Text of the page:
Watch The Trailer For The Really Low-Budget Thriller 'Dorner: Manifesto For Murder'
It's finally happening: the cinematic, Rambo-esque story of ex-LAPD cop Christopher Dorner is being turned into a really, really, really low-budget thriller.
The trailer for Dorner: Manifesto For Murder was released earlier this summer, and it's slated to be released on Vimeo on demand
and theaters (supposedly!) in two months. The film, which was written, produced, and directed by 53-year-old Tim Pipher, is "inspired by actual events" that transpired exactly a year ago. (Unfortunately, this film was not able to snag LL Cool J for the title role.)
The trailer describes him "as a psychopathic killer to some, an innocent victim trying to clear his name to others":
You'll be presented with the story of a hero, of desperate pursuits for easy money, a media gone wild, and a massive police cover-up. Finally, you'll meet the true vigilante whose justice rained down with a fury that only love could inspire.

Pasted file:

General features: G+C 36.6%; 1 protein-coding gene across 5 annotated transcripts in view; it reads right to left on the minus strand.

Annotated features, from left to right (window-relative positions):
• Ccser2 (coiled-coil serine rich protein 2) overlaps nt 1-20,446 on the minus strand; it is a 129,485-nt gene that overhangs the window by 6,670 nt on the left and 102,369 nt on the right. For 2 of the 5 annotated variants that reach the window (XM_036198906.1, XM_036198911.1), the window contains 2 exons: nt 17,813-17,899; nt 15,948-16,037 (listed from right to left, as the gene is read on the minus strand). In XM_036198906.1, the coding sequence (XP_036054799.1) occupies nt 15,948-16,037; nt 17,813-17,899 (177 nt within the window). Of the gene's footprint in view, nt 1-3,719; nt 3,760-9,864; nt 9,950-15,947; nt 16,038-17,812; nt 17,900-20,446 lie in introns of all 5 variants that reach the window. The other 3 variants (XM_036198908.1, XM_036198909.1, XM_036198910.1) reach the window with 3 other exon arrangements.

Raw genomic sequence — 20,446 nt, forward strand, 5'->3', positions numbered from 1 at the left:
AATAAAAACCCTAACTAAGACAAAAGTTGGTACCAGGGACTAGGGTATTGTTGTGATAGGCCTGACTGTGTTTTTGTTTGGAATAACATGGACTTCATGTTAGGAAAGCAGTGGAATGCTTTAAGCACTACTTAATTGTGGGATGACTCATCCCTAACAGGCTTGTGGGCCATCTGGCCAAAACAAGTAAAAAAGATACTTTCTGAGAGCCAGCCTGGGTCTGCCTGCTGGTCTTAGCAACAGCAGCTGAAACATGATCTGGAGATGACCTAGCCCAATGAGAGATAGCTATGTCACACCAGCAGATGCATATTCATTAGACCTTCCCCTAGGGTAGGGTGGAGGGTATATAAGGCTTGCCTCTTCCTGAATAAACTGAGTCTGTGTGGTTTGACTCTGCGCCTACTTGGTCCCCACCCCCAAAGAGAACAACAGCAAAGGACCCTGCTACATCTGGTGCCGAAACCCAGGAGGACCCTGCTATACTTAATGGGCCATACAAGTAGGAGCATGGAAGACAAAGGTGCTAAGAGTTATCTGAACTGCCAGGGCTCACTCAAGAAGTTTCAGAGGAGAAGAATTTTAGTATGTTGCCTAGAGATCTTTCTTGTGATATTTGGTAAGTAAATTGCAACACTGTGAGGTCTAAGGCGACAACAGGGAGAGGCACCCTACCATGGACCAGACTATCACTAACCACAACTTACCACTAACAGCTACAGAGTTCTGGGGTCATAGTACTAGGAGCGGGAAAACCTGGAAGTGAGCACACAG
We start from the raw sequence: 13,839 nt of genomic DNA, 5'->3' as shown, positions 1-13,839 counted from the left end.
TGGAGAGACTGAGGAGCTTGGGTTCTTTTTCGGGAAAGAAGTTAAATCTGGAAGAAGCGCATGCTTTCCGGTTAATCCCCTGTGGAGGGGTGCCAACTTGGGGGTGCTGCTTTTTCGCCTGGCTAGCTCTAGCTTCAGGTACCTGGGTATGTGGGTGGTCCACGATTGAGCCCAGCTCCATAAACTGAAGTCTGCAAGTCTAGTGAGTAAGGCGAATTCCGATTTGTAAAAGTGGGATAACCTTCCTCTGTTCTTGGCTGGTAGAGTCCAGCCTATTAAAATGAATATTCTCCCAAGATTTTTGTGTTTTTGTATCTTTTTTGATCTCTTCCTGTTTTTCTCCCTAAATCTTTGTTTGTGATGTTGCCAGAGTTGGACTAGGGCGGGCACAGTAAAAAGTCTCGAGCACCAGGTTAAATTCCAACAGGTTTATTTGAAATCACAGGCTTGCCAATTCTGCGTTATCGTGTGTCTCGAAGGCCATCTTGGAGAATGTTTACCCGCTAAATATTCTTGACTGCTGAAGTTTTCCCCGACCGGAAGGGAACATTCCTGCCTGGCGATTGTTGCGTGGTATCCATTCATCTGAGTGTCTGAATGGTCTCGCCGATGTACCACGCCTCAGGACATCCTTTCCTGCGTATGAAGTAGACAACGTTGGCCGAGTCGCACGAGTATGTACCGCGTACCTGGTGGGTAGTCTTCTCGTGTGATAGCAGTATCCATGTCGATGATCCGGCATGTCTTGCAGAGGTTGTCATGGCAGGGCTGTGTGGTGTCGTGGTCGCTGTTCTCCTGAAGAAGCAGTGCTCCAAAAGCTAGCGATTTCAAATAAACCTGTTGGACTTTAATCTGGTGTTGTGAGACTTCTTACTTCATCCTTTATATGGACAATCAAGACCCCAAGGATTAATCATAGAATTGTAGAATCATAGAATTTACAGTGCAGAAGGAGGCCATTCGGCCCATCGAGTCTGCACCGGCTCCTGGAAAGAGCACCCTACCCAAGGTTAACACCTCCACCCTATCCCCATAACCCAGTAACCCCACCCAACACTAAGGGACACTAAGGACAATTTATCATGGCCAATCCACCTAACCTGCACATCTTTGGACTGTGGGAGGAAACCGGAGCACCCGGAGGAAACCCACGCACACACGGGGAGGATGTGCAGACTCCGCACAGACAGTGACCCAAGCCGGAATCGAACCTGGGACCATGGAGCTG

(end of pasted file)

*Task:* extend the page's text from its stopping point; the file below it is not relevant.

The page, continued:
There's a scene that shows Dorner furiously typing out his notorious manifesto, ladies in tight, short dresses (for whatever reason) and lots of shooting.
"From watching the trailer, you might get the idea that this is a real shoot 'em up movie, but it's really not," Pipher told LAist. "Most of his shootings are portrayed, as well as shootings that I believe may have been indirectly a result of Dorner's rampage, but these are spread out over a 95 minute movie—the trailer puts many of them together over a short span. The real tone of the movie comes from the chase—not only by the authorities, but by citizens chasing the $1,000,000 reward."
Pipher says the film was shot in four days, and from the looks of it, it was mostly shot in front of green screens. Some of the movie is fictionalized. "Most of the fiction involves the stories of various regular people who were chasing the actual $1,000,000 reward being offered by various entities," Pipher said. "Conspiracy theories are thrown in, including a theory that Dorner's body was moved to the burned cabin in Big Bear. And in this movie, a TV morning news team was directly involved in the chase— that's pure fiction."
Pipher was surprised (though we weren't!) to find out that there "was a certain percentage of the population who were actually cheering this guy on—who thought he was the victim just trying to clear his good name."